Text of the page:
Alf-Egil Bogen on the beginnings of the AVR

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Hi All,

Thought some of you might be interested. Alf-Egil Bogen, of of the creators of the AVR, speaking briefly about the beginnings of the AVR microcontroller:

http://youtu.be/s6JqigdNy9M

What would you like to see more of?

Eric

Last Edited: Mon. Apr 9, 2012 - 04:19 AM
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Quote:
What would you like to see more of?

The next episode.
When I started with AVR's, I was happily surprised by the luxury of all those builtin peripherals, flash , RAM and EEprom. Fast and smart. They managed to build a bridge between HW and SW. That was some good thinking when the fundament was defined. And we still benefit from that.

Nard

A GIF is worth a thousend words   They are called Rosa, Sylvia, Tricia, and Ulyana. You can find them https://www.linuxmint.com/

Dragon broken ? http://aplomb.nl/TechStuff/Dragon/Dragon.html for how-to-fix tips

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I think what made them successful was the inclusion of all those features in one piece of silicon. With the exception of the eeprom, microcontrollers already had those features, but not all at once. The manufacturers had you choose a product according to feature, which sucked.

Also, the unbridled speed! Most micros of those times seem to target the 8051s in processing power, which is not very fast by today's standard.

I would love to find out the motivations behind the 1 instruction/clock. This was pure genius, considering that the avrs could have turned out so much slower.

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EW wrote:
What would you like to see more of
The Mac; are y'all trying to torture us? ;-)
(I'm hoping for non-Microsoft solution)
btw, nice product placement(s) in the video's background.

"Dare to be naïve." - Buckminster Fuller

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I saw the Raven and smiled.

I saw the Mac and ... Never mind, I'm just not a Mac lover.

I did enjoy listening to the presentation, however.

JC

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It is interesting to note that the AVR and the SX came into being at about the same time. What is even more interesting is that while they both had 1 clock cycle/instruction for most instructions, the SX started at 50 MHz and quickly went to 75 MHz while the AVR started out at 8 MHz and took forever to reach 32 MHz. At 75 instructions per uS, a lot can be accomplished with a 1 MHZ interrupt rate.

How much longer will it take Atmel to catch up to a 16 year old obsolete microcontroller? Imagine what could be done with a 13 nS instruction cycle. :twisted:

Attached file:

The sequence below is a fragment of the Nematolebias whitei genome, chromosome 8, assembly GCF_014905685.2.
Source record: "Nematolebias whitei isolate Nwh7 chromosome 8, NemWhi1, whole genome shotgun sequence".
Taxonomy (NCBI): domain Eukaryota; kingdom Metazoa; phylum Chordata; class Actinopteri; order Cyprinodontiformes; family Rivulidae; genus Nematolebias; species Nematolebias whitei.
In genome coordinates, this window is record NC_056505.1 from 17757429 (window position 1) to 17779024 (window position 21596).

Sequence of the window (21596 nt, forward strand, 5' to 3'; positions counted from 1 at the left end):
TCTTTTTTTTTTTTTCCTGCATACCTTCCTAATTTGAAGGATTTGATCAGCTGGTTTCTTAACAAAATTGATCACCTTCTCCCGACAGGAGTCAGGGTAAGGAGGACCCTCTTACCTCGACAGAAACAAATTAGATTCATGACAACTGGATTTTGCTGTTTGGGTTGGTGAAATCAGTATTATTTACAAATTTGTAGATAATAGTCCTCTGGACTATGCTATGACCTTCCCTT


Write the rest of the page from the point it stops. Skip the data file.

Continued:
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MarioRivas wrote:
I think what made them successful was the inclusion of all those features in one piece of silicon. With the exception of the eeprom, microcontrollers already had those features, but not all at once. The manufacturers had you choose a product according to feature, which sucked.

Also, the unbridled speed! Most micros of those times seem to target the 8051s in processing power, which is not very fast by today's standard.

I would love to find out the motivations behind the 1 instruction/clock. This was pure genius, considering that the avrs could have turned out so much slower.


Indeed. And the driving capacity of the pins ... and the very high impedance inputs, yet protected. Selectable pull-ups ... what more did I forget ?
Oh, and the Xmega's are even more sophisticated.

Hmmm. Almost a commercial :lol:

A GIF is worth a thousend words   They are called Rosa, Sylvia, Tricia, and Ulyana. You can find them https://www.linuxmint.com/

Dragon broken ? http://aplomb.nl/TechStuff/Dragon/Dragon.html for how-to-fix tips

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I was attracted to AVRs, coming from 8051 and then PIC, was the linear address spaces without bank-switching/paging, and a real hardware stack pointer. Like night-and-day vs. the PICs. (yes, the top-end PICs today reduce bank-switching and stack simulation).

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RickB wrote:
... the AVR ... took forever to reach 32 MHz.
Flash access speed is the limiter IIRC. Some creators and fabs select/have a "better" process. I assume Atmel and fab-less closes some doors (speed) and opens other doors (price, risk reduction (unfortunately witness Renesas)).